Your Library:Supporting mobileusers in Edinburgh                                                                          ...
2 Smart Cities and the mobile citizenThe Smart Cities project is an innovation network made up of thirteengovernments and ...
Levels of face-recognition drop significantly when people stop receivinginformation or sharing it, and neighbourhoods coul...
The overall aim of setting up the social networks for the libraries was simple:                                      to pr...
As an example of this approach, web ‘visitors’ were invited to look at andcomment on the newly opened Portobello Library v...
The initial version of the App was released in March 2011 for Android andiPhone devices. The Library service made use of m...
7 Working with ICT suppliersEdinburgh Libraries had already been working with SOLUS for some years todeliver electronic in...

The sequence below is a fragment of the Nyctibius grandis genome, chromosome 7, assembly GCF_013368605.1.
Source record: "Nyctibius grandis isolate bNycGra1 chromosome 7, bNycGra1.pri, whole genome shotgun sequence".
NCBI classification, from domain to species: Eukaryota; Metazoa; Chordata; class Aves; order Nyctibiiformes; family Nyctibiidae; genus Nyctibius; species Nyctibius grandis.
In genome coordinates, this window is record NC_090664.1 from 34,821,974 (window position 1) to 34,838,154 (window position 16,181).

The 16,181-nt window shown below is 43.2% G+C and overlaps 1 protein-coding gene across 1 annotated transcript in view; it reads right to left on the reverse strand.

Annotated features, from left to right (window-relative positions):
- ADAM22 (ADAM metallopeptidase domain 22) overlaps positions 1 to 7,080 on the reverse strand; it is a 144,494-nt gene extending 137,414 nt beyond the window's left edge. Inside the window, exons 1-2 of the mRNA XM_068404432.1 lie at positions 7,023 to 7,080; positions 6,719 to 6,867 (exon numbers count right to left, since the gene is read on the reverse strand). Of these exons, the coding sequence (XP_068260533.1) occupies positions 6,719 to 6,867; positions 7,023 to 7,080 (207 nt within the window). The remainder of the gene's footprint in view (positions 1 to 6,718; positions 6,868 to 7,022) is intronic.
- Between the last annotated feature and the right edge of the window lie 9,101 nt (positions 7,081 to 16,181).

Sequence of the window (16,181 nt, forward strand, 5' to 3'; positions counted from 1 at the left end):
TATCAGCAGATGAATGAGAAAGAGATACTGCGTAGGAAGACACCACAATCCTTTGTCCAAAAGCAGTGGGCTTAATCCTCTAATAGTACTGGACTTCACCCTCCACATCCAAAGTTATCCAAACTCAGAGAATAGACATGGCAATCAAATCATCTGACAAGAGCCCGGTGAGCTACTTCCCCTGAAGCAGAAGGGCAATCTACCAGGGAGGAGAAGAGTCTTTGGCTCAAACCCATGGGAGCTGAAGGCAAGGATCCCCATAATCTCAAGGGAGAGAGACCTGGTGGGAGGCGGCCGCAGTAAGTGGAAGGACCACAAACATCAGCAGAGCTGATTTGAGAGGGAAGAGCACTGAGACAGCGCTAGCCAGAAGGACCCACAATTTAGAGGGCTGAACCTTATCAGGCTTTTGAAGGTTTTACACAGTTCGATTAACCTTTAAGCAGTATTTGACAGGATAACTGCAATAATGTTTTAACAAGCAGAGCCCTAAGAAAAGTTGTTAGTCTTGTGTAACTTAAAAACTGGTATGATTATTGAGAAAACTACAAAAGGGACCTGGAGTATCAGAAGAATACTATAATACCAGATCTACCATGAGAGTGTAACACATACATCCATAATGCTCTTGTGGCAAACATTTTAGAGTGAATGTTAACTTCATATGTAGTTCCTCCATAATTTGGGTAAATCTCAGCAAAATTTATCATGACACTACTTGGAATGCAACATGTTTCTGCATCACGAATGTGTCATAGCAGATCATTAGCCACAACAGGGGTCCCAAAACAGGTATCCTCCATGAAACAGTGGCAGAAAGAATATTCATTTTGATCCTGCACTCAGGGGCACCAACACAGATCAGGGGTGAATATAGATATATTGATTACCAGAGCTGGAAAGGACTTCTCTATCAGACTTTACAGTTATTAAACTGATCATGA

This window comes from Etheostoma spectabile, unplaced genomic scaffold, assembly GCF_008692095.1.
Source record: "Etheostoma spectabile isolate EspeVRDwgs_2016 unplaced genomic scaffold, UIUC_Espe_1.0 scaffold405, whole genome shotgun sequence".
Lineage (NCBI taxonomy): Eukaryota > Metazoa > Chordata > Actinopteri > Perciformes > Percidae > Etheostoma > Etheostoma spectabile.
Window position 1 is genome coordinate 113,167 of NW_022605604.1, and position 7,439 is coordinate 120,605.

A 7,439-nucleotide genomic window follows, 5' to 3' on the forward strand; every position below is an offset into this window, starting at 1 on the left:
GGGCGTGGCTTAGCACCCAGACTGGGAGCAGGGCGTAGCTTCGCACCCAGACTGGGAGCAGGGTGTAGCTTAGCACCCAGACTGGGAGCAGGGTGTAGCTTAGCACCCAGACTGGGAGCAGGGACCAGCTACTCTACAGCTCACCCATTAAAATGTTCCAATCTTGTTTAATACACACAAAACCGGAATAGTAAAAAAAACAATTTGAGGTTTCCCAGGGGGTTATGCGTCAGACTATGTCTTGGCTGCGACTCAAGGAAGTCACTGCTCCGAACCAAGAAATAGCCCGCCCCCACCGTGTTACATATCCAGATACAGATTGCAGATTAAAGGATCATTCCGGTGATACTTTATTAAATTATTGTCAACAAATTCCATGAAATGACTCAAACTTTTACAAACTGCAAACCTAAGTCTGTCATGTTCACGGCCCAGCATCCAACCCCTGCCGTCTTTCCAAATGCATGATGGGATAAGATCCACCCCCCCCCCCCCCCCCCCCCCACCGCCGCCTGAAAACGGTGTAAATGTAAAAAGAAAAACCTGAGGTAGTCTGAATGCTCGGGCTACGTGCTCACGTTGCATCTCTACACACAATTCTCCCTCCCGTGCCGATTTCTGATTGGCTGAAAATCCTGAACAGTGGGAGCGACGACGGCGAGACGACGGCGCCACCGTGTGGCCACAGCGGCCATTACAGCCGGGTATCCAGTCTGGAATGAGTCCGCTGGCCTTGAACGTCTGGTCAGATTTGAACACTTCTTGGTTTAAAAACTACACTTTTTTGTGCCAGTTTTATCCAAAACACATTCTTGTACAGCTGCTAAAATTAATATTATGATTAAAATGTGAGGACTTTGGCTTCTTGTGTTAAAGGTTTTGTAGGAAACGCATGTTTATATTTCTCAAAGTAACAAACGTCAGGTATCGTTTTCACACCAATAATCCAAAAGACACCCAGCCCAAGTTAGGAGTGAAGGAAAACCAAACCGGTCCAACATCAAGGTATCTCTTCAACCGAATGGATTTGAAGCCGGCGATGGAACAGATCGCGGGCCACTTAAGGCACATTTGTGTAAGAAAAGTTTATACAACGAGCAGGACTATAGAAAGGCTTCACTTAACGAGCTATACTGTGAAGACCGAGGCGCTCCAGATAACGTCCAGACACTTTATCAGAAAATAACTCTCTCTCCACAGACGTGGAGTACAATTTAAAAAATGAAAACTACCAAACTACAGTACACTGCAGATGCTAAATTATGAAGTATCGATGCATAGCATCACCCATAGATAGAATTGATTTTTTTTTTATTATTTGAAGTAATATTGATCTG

The App has been designed to be cross-device, meaning it is available to allof the main Smartphone platforms: iPhone, Andr...
9 Other opportunities for developmentProviding support for users of mobile devices should not just be seen in terms       ...
10 Library2Go: electronic contentThe Library2go9 service providing Audiobook and eBook downloads formembers is already ava...
11 ConclusionEdinburgh’s library service has been able to act as trail blazers in the use ofmobile Apps. Internet and mobi...
12 Annexes                                                       Smart Cities report                                      ...
Upcoming SlideShare
Loading in …5
×

Smart Cities - Your library - supporting mobile users in edinburgh

1,650 views

Published on

The Library and Information Services department of the City of Edinburgh Council has been extending its service provision for citizens and engaging with the wider community. This case study shows how
it has made innovative use of services and applications (Apps) for mobile devices. It makes it clear that support for mobile devices is
best seen in the context of a wide-ranging social media and digital communication strategy. This case study covers the relationship with the digital communications service providers and the suppliers of the library management suite. It also considers other content and services available to mobile devices including as eBooks and audio content.